Last Updated on April 28, 2017
For the past several months I’ve been working on a cyber loss control project performing risk assessments for over 100 New Jersey municipalities. I’m winding down the first phase of the project, which was assessing and identifying vulnerabilities within their IT practice.
The findings have been tremendously interesting. In this post, I’ll briefly enumerate six of the many observations this work has made possible.
1) Municipalities Usually Don’t Have a Disaster Recovery Plan
Over 80% of the municipalities do not have a robust, well-documented disaster recovery or business continuity plan in place. This makes them extremely vulnerable to data loss of any kind, including ransomware attacks, and makes it a tossup whether they will be able to serve their constituents effectively in the event of a disaster. Most have some form of backup system in place; however, this in many cases would not be enough to restore full functionality.
2) There Are Very Few Local Government Third-Party Risk Management Programs
Many municipalities (at least 60%) outsource some elements of their services. Yet very few have a third-party risk management (TPRM) policy in place to assess the risks and vulnerabilities that these outsourcing arrangements introduce.
For example, many municipalities outsource their payroll services. Yet they largely have not done due diligence on the security posture of the service provider. Nor do their contracts reflect any contingencies if that provider suffers a data breach where names, birth dates, social security numbers, salaries, etc. can be compromised. What is the security posture of these 3rd party entities? Have their practices been audited by a known standard or have they gone through a certification process? Do they perform background checks on their employees? Most municipalities have no idea.
Similarly, many municipalities outsource credit card processing to third-party services. A big reason for this is that towns are prevented from passing on credit card service fees to residents, whereas a service provider can recoup the fees. But is this vendor PCI-compliant? How secure is their IT environment? Again, most municipalities never inquired.
3) Local Municipalities Need Password Management Policies
Most municipalities don’t have an adequate password management policy. Some have no policy, while others rely on practices that are long outdated. Modern password cracking technology makes it trivially easy to crack eight-character passwords, for instance. Any password found in a dictionary can be easily cracked in a few minutes. Today a password needs to be at least 10 characters long and should expire every 60-90 days to reduce the amount of time a hacker has to crack it.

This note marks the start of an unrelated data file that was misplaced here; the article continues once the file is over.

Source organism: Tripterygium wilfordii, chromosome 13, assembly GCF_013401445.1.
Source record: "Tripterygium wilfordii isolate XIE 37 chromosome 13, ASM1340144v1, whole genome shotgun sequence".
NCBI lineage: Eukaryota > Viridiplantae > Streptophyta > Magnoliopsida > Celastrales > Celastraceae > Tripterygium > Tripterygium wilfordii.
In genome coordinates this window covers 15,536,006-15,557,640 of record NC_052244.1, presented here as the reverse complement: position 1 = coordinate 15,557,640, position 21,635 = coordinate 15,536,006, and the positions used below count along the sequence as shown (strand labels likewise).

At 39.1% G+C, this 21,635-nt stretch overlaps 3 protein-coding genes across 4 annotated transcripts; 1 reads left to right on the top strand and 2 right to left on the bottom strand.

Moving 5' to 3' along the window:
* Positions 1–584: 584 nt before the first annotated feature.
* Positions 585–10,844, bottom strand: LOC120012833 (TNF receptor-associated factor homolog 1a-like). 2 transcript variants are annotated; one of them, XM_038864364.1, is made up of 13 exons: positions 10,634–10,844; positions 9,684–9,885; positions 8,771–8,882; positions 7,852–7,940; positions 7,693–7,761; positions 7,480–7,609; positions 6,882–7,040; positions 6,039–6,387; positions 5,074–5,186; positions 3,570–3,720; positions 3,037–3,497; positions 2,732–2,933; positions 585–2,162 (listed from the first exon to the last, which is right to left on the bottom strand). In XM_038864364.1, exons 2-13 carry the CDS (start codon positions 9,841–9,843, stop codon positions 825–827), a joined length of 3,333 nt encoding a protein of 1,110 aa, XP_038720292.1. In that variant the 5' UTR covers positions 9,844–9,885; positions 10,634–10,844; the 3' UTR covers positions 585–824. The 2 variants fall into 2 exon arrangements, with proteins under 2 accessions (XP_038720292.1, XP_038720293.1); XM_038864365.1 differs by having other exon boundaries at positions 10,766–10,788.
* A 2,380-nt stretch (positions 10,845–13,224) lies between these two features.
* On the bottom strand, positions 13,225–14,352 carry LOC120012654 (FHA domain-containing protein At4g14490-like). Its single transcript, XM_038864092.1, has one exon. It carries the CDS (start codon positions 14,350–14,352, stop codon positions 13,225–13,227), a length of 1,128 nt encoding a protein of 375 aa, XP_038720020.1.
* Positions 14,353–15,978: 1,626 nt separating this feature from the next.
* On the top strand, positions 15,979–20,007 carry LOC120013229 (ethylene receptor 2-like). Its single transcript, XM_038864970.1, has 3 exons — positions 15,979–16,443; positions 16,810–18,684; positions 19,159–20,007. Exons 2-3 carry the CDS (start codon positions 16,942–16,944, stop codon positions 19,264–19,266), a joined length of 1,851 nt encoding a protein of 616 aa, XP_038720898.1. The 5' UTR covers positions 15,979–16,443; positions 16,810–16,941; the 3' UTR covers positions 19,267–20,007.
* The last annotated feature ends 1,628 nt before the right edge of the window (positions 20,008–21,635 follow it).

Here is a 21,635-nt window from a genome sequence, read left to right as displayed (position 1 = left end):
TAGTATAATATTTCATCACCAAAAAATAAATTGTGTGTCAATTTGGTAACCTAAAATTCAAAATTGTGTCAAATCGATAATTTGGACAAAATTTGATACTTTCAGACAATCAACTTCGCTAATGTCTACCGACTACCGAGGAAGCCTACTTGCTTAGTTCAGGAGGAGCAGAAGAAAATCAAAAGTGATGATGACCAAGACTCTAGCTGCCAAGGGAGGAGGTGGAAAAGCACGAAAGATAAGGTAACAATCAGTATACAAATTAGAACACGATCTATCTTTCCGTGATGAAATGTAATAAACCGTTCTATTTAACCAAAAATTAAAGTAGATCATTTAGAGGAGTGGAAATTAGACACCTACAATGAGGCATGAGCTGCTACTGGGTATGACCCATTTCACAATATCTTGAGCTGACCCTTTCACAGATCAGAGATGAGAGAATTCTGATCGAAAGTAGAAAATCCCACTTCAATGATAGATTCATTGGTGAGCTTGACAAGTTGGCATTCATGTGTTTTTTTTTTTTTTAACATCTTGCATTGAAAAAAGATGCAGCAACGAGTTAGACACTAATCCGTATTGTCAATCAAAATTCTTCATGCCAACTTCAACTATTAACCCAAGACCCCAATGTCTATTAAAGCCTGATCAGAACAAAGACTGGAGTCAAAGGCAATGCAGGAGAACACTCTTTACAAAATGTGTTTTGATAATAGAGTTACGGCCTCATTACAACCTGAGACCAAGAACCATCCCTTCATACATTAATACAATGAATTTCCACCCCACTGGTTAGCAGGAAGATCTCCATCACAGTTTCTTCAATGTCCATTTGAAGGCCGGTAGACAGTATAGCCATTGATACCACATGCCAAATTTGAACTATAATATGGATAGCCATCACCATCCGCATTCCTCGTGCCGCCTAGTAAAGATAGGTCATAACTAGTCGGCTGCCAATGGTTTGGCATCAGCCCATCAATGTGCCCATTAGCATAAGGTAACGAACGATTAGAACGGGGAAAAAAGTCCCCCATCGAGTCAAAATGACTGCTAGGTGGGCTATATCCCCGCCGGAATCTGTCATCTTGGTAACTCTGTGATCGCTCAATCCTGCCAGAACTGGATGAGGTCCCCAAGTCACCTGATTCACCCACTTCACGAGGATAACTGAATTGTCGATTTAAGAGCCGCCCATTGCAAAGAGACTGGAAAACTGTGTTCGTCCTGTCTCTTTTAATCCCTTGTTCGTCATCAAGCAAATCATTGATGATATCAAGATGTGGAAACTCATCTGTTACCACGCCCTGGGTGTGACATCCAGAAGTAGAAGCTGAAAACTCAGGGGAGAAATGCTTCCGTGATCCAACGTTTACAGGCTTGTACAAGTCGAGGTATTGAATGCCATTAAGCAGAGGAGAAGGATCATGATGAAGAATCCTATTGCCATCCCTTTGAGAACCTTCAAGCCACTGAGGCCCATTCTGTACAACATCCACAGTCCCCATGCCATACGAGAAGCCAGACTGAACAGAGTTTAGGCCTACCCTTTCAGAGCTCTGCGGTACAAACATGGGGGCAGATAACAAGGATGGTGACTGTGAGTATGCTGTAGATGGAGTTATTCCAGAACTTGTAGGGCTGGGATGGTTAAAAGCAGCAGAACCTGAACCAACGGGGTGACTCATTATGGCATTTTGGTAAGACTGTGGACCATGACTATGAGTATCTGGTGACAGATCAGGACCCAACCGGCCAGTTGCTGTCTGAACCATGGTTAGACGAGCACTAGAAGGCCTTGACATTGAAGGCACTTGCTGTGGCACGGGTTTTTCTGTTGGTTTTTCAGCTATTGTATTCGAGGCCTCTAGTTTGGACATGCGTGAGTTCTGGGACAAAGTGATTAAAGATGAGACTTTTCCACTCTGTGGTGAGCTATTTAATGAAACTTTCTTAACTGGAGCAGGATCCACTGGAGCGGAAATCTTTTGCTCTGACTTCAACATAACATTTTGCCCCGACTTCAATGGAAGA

4) Local Municipalities Need Security Awareness Training Programs, Too
Only a very small percentage of municipalities have an effective information security awareness and education program in place to train their employees around how to defend against ransomware, phishing attacks, etc.
Funny story: At one of the municipalities where I did a gap assessment, the employees were told that if they think they’ve fallen prey to malware or if they suspect that something “just isn’t right,” they are to immediately and without hesitation yank, rip, cut or otherwise disconnect that system’s data jack from the wall. That’s better than no training at all, but it could certainly be improved upon.
5) Local Government Emails Are Not Encrypted
The great majority of municipalities don’t encrypt emails when sending sensitive information beyond their organizations. For example, a workman’s compensation form may be sent as an attachment containing (PHI) Protected Health Information to an insurance company via regular email without encryption. Making it vulnerable to packet sniffing and other forms of data interception.
6) Computer Recycling Used Infrequently by Municipalities
20%-30% of municipalities don’t know what to do with their old computers, so they just turn them over to Public Works for storage. The quick fix here is to simply call a computer recycler. If funds aren’t available for recycling, removing the hard drives and drilling a minimum of three holes in each one with a drill press is a lot better than leaving them lying around unprotected and packed with sensitive data.
Of course, it’s often more difficult for small, rural townships with under 15 employees to live up to the same security standards as larger communities that can fund IT departments. Yet both face similar risks and are subject to similar compliance requirements.